An Examination of Multijurisdictional Corporate Income Taxes Under Formula Apportionment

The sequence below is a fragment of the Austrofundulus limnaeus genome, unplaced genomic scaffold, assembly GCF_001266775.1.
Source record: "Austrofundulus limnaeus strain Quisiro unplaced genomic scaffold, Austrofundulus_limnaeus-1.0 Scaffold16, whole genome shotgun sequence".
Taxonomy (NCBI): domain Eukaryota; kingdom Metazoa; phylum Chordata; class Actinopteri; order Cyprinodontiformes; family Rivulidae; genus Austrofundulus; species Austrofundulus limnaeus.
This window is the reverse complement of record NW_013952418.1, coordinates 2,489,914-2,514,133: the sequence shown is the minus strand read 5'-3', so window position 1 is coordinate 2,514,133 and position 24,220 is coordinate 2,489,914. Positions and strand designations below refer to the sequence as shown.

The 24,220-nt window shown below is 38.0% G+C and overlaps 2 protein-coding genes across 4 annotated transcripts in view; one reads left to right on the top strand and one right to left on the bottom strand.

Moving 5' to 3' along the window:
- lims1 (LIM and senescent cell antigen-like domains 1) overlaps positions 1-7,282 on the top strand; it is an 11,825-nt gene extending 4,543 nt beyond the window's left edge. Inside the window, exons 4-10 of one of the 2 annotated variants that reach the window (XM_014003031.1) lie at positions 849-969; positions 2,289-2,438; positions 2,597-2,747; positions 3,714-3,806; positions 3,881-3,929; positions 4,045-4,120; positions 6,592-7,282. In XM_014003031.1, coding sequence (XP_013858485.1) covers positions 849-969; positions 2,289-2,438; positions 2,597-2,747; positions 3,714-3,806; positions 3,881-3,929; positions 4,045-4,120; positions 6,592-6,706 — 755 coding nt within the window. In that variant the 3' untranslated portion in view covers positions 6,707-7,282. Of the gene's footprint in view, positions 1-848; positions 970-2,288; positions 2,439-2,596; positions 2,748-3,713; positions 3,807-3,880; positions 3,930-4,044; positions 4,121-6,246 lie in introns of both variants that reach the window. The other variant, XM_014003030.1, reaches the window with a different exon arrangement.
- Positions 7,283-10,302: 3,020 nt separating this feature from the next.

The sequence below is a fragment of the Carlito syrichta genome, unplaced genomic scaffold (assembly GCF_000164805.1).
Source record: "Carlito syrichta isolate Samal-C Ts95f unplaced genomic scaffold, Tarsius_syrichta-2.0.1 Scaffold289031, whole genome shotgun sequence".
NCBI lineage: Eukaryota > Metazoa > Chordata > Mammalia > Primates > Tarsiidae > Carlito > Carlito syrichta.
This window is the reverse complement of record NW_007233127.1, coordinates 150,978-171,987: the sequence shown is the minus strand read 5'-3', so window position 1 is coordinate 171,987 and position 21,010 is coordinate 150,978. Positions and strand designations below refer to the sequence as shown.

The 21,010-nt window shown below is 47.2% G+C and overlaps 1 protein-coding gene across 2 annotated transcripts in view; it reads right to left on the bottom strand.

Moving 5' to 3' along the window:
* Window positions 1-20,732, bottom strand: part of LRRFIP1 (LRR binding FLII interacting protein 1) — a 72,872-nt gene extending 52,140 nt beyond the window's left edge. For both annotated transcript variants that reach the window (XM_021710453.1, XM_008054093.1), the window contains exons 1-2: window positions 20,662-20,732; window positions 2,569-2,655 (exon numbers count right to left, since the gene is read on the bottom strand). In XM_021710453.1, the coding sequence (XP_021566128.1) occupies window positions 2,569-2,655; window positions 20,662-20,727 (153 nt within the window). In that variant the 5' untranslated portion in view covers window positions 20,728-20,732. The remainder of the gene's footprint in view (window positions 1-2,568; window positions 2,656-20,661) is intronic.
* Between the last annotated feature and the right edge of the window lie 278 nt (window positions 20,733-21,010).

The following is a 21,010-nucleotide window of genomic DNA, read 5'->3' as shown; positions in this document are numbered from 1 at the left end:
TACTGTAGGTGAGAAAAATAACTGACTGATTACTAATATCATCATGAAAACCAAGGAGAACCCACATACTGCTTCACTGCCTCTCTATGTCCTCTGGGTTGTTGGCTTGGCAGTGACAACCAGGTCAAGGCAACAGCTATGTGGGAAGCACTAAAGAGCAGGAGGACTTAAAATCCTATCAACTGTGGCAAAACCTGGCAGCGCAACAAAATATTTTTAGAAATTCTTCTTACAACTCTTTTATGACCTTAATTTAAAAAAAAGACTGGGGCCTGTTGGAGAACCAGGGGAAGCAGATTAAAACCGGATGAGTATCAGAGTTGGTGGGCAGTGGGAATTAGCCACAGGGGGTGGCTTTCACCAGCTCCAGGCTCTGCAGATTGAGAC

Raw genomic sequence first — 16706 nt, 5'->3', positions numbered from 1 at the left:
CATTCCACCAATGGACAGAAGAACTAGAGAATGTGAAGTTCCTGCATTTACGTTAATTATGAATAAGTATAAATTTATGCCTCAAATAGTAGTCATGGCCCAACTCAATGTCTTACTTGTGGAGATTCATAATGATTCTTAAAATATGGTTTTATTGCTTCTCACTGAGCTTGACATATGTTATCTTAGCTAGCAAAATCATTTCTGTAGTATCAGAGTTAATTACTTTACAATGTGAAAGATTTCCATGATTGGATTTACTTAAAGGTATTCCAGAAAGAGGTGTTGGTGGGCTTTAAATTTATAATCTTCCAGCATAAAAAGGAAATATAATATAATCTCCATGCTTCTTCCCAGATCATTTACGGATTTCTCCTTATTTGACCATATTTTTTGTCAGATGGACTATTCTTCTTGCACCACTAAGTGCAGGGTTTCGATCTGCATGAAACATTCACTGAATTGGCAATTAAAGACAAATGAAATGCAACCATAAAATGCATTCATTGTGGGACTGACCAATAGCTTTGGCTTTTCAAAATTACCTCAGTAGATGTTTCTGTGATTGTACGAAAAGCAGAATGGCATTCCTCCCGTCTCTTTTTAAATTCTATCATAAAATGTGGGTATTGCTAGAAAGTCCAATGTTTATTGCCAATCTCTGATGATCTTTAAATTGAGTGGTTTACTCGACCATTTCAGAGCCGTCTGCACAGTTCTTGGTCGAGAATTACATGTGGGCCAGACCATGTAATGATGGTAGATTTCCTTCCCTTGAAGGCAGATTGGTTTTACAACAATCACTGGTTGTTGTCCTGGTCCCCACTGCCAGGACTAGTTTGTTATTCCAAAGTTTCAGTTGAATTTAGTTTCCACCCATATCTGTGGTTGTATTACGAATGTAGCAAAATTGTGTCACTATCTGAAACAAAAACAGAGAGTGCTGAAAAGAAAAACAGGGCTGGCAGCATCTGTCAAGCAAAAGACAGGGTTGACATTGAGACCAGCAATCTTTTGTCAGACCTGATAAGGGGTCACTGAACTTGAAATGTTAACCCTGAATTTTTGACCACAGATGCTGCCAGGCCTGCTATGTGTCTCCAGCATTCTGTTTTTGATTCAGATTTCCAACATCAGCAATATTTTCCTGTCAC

This paper examines how corporate taxation of multijurisdictional firms using formula apportionment affects the incentives faced by individual firms and individual states. We find that formula apportionment creates factor price distortions which vary in general among firms within a state, and in such a way as often to put multistate firms at a competitive advantage. Formula apportionment also creates incentives for cross-hauling of output,with production in low tax rate states more profitably sold in hightax rate states, and conversely. Politically, formula apportionment appears to be very unstable --states face an incentive to shift to some other form of taxation. None of these problems exist when a corporate tax uses separate accounting.